Wednesday, May 21, 2008

The End of Buffy Season Six

There were three episodes left, and I asked tyranist that if the next one, "Villains," ended in a satisfying way, we could quit and leave the last two to next week. He agreed, and we pressed onward.

"Villains" was written by showrunner of Season Six, Marti Noxon, and picks up right where "Seeing Red" left off. Xander has called an ambulance to come get Buffy, with no idea that Tara is dead in Willow's arms upstairs. Willow calls on Osiris to bring Tara back to life, and a big disembodied image of him appears, telling her that because Tara died from human means (as opposed to Buffy, who died from magical means), he can do nothing. Willow becomes furious and sends Osiris away, then stomps downstairs.

Xander sees her and tells her what Warren did to Buffy, apparently not seeing her bloody clothes or scary face, and gets into the ambulance and rides off.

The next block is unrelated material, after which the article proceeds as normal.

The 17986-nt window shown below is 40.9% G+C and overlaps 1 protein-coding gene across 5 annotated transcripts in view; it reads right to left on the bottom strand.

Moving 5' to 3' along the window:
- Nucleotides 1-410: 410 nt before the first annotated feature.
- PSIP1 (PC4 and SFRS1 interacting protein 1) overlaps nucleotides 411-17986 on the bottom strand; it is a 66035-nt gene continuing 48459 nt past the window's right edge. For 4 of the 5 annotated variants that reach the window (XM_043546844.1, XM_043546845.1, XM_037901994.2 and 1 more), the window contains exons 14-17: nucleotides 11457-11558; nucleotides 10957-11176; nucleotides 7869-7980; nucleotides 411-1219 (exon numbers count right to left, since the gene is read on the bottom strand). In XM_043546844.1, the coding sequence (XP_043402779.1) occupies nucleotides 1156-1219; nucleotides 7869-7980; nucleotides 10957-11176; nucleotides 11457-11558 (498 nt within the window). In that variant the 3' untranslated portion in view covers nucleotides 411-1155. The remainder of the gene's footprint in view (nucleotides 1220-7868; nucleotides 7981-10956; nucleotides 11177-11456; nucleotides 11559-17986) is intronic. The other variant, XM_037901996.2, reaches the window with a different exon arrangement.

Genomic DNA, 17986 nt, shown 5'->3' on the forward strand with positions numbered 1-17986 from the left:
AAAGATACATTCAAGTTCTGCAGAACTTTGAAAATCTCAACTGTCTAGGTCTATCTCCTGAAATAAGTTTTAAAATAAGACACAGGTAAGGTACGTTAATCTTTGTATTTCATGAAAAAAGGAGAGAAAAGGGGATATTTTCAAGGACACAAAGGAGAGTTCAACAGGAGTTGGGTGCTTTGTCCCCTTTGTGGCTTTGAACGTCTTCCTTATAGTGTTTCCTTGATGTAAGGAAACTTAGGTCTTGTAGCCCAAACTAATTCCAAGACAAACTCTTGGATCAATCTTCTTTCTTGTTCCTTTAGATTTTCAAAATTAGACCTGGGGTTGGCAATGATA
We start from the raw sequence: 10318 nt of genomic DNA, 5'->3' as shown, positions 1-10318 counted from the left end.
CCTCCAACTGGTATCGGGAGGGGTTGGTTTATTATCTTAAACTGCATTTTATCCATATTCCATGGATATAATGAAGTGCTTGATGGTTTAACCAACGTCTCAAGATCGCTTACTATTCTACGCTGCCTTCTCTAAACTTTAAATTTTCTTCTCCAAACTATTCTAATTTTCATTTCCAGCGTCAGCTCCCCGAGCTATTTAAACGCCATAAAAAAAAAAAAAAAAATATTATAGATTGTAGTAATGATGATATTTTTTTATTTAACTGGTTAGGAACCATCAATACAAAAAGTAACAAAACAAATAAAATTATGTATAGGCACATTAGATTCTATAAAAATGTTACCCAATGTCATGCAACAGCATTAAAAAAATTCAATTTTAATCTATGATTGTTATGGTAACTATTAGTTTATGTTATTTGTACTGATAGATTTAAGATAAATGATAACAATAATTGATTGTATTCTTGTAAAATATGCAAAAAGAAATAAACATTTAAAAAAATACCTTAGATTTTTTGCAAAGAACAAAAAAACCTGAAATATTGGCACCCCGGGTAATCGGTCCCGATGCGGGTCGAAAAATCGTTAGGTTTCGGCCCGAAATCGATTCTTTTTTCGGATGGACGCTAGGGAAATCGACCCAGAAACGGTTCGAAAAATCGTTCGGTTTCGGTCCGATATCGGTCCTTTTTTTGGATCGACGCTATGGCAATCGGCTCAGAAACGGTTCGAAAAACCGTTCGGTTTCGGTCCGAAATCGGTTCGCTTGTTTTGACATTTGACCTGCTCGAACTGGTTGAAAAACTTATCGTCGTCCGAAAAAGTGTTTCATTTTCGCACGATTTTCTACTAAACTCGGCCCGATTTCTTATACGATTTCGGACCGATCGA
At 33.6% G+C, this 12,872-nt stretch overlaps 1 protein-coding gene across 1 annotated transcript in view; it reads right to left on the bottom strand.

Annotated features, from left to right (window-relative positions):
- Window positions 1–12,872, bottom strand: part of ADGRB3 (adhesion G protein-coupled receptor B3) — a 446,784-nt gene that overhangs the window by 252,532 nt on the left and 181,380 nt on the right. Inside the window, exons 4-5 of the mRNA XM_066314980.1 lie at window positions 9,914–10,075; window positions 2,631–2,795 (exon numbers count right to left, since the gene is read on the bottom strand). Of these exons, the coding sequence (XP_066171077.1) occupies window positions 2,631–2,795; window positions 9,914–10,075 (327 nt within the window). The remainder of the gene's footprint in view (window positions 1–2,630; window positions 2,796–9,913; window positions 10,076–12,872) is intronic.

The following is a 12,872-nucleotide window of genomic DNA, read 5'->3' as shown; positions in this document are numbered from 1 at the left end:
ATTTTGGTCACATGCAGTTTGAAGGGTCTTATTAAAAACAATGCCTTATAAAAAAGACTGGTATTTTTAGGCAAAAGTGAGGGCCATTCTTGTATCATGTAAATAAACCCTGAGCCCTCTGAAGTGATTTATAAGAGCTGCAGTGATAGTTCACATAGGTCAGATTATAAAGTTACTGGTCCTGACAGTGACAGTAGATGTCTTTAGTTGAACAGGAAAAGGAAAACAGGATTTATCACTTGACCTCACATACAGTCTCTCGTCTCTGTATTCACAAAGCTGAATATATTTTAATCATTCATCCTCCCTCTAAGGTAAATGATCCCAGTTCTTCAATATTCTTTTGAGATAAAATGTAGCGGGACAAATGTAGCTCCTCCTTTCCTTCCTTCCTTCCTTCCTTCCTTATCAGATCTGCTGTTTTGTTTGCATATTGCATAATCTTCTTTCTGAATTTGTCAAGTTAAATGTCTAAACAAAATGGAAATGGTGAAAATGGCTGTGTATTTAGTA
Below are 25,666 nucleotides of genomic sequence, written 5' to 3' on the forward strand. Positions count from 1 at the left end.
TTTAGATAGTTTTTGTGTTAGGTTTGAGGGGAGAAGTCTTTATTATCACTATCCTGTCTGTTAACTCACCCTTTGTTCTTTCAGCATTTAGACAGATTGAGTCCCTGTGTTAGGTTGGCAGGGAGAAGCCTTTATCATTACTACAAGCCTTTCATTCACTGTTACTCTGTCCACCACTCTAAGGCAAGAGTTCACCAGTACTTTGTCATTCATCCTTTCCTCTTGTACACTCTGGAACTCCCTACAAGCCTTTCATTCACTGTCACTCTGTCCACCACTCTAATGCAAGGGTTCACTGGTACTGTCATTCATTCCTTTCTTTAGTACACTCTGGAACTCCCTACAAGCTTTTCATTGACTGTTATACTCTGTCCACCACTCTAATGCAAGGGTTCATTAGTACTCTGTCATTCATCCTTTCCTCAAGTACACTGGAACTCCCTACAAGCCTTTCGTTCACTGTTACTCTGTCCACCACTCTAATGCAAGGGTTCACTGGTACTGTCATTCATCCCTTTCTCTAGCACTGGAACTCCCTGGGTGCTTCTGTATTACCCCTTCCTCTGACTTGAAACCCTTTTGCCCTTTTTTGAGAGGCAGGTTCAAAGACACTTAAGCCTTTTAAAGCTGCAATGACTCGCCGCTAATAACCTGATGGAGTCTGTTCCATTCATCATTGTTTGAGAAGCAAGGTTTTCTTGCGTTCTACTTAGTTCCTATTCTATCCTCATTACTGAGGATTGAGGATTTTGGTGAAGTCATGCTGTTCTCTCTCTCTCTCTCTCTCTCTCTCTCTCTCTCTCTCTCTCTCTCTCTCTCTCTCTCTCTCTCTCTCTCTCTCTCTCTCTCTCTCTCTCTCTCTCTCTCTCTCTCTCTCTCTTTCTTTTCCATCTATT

Later, I was surprised to find us in a jail cell, back with Jonathan and Andrew. I guess they still have a part to play in all this, for good or ill.

Warren comes into the demon bar and brags about having killed the Slayer, with a gun--something none of them ever thought of using. The vampires and demons all seem to know something he doesn't, and finally reveal that it was on the news that a small attractive blonde from Los Angeles but currently living in Sunnydale with a lot of scars and a healing factor was taken to the hospital, and is still alive. They laugh that it will be more fun to watch what the Slayer does to him than to kill him themselves.

Willow bursts into the Magic Box, going for the forbidden black magic books. When Anya tries to reason with her, she uses a spell to restrain her, pulls the books down to her, and begins to suck the knowledge directly from the pages onto her skin. It's not my favourite look for Willow, but her hair turns black and veins appear all over her.

Dawn comes home from school with no knowledge of what happened that morning. In a world without cellphones, she has no choice but to walk through the open front door, up the stairs, and into her mothers' room, only to find Tara dead on the floor.